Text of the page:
There are a lot of skills and complex steps involved in the letterpress printing process, which is essentially an antique way of printing paper products.

“For example, special skills are needed for designing the artwork used in letterpress, which requires fewer range of colours. The advantage of this process is that the colours come out brighter.

“A separate plate is produced for every colour being printed. We work with a few base inks to hand mix the perfect colours, which accurately correspond to the specific colour recipe.

“Skills are also needed to cut the paper down to correct size for the print job,” he says.

The photopolymer printing plate is checked to ensure its correctly oriented and error free before it is locked onto the press.
The photopolymer printing plate is checked to ensure its correctly oriented and error free before it is locked onto the press.

Then there is the maintenance cost for the machinery used.

“It takes a longer time to maintain the presses because replacement parts are often hard to find and are expensive. We take parts from another old press, if necessary,” says Leong.

So what’s the attraction then?

“The result is a beautiful, textured and delicate piece of print, justifying the efforts involved in producing the card,” he stresses.

Another plus point, according to Leong, is that there’s little competition in the letterpress printing market due to the high-entry barrier involving skills and craftsmanship.

Letterpress printing has not been popular since the late 1960s and 1970s.

“To allow the public to get a taste of letter press printing, we allow customers to be part of the printing process. You can see everything in action, and your cards are printed in front of you using the old presses,” he says.

TAP also constantly introduce personalisation services into its products to compete with other types of printing, he notes.

“We engage with our customers and invite them to be a part of the process of creation,” Leong adds.

Paper is cut down to size to fit the design requirement.
Paper is cut down to size to fit the design requirement.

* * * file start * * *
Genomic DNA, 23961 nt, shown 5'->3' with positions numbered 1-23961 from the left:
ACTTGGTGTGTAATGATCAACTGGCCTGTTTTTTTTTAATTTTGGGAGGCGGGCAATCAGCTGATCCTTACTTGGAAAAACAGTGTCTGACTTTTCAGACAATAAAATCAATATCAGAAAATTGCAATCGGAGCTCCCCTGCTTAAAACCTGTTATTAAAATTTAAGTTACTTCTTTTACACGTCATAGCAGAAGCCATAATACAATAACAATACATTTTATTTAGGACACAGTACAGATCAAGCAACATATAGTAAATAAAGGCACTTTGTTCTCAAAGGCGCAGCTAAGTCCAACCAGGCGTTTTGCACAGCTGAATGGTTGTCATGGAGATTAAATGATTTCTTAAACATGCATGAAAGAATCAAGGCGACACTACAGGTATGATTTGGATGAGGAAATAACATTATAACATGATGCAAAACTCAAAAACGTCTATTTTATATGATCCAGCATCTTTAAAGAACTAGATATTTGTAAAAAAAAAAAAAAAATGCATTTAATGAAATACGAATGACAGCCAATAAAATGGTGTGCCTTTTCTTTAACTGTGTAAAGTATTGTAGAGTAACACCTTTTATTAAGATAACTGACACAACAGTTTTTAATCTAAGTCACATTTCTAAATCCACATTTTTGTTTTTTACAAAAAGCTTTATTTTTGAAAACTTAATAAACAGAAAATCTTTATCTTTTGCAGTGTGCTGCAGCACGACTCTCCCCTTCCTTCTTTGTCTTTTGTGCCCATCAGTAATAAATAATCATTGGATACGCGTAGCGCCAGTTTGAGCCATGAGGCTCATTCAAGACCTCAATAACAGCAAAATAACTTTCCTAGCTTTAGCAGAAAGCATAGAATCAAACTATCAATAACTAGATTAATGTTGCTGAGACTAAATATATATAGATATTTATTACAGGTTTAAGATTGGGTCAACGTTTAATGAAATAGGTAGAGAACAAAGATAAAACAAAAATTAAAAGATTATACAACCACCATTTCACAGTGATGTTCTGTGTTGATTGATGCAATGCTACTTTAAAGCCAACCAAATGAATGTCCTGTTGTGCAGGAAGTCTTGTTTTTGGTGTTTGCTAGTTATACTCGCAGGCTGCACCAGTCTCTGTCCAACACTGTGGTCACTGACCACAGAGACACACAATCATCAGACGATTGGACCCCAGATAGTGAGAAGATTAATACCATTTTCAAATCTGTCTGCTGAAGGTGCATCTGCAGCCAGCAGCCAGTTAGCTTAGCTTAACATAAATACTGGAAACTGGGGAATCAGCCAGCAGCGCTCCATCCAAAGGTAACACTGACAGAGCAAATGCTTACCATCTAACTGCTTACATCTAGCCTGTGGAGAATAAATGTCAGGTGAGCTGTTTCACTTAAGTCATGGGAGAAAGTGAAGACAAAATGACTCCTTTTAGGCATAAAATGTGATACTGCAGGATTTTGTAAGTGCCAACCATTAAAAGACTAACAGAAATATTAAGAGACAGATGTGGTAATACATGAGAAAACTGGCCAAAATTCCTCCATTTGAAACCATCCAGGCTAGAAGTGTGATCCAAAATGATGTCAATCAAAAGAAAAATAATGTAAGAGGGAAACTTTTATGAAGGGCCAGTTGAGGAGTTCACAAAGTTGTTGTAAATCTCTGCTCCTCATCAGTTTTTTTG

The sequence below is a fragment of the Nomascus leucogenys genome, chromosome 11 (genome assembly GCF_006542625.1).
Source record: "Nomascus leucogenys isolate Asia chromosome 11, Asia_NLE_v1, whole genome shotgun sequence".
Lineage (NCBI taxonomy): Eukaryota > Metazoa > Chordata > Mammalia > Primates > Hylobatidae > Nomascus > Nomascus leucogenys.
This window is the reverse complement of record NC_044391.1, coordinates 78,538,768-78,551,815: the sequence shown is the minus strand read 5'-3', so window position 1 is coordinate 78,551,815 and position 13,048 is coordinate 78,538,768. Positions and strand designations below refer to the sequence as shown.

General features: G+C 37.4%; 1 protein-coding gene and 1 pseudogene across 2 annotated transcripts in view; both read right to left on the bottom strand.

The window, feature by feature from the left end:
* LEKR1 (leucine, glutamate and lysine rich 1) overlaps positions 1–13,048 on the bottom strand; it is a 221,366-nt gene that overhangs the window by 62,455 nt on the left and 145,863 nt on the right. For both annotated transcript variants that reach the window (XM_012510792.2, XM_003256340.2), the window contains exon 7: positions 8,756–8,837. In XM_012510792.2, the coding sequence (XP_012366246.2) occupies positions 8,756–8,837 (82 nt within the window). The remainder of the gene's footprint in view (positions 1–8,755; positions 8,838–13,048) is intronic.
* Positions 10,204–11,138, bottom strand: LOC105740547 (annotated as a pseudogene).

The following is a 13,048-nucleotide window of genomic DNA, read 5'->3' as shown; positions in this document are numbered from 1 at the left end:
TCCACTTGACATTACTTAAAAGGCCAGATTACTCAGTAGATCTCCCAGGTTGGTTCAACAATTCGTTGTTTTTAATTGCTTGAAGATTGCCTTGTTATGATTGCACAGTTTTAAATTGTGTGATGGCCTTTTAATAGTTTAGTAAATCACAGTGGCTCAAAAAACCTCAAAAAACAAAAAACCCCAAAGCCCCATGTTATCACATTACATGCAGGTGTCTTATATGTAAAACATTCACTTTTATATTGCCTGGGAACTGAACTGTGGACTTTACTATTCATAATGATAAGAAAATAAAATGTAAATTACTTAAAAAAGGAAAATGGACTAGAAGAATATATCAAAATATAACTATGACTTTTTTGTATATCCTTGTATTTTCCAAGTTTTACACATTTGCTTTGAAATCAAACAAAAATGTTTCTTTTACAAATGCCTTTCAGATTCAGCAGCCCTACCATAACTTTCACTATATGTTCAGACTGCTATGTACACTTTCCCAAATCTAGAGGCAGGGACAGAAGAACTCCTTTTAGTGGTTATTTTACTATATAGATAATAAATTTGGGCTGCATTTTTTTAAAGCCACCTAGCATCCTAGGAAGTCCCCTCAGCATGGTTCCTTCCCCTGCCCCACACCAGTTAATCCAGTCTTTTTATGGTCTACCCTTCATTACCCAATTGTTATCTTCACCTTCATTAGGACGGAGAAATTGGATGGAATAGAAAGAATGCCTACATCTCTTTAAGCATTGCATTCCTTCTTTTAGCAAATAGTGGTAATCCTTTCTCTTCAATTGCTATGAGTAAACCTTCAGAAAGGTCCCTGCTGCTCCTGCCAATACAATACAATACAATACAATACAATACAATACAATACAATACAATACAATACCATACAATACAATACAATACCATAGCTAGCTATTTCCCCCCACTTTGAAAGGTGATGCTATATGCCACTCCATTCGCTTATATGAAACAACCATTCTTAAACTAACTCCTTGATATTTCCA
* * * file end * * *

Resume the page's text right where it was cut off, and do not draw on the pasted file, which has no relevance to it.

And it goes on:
The company plans to set up a physical retail outlet at its printing shop to complement its online retail store business.

“We will let walk-in customers into the retail store to view the letterpress printing process and to create fully-customised products that would involve them in the creation process to ensure that the products are delivered as illustrated and described.

“Currently such live viewing experience is opened for select customers. The worst kind of online retail experience is to receive products that fail to correspond to expectations.

“In any form of unforeseen unfortunate events, we take responsibilities where seen fit as we want to address dissatisfaction and take proactive actions to resolve any issues,” Leong maintains.

On the export front, apart from Japan and Australia, TAP is also marketing its products to countries like Singapore and Brunei.

“At the same time, we’re taking baby steps to expand our off-the-shelf overseas,” he says.

Letterpress revolutionised the world back in the day by mass-producing books and written materials that are now made easily available .

“It dates back to 1450 with Johannes Gutenberg’s printing press and moveable type. Back then, for every single word you see on a book, each letter was manually typeset and positioned by a different wooden carving or lead casting.

(From left) Founder and brand strategist Leong, Ch’ng and printmaker Zeejay Wong. — M. AZHAR ARIF/TheStar
(From left) Founder and brand strategist Leong, Ch’ng and printmaker Zeejay Wong. — M. AZHAR ARIF/TheStar

“The paper would be carefully placed on top of the type and pressure was then applied to create a beautiful ‘kiss’ impression known as letterpress,” Leong says.

But in the beginning of the 19th century, there were other forms of printing that was able to “kiss” on paper more gently and efficiently, such as offset printing.

“Thereafter, letterpress lost its popularity and letterpress machines were used less and less, becoming nearly obsolete. In the 1980s, letterpress was revived by a group of people who appreciated the tactile feeling and craftsmanship of letterpress, which made a great impression on them,” he adds.

With TAP, who describes themselves craftsmen who aim to push the proverbial envelope, carrying the torch, the old-fashioned charms of letterpress printing lives on here in Malaysia.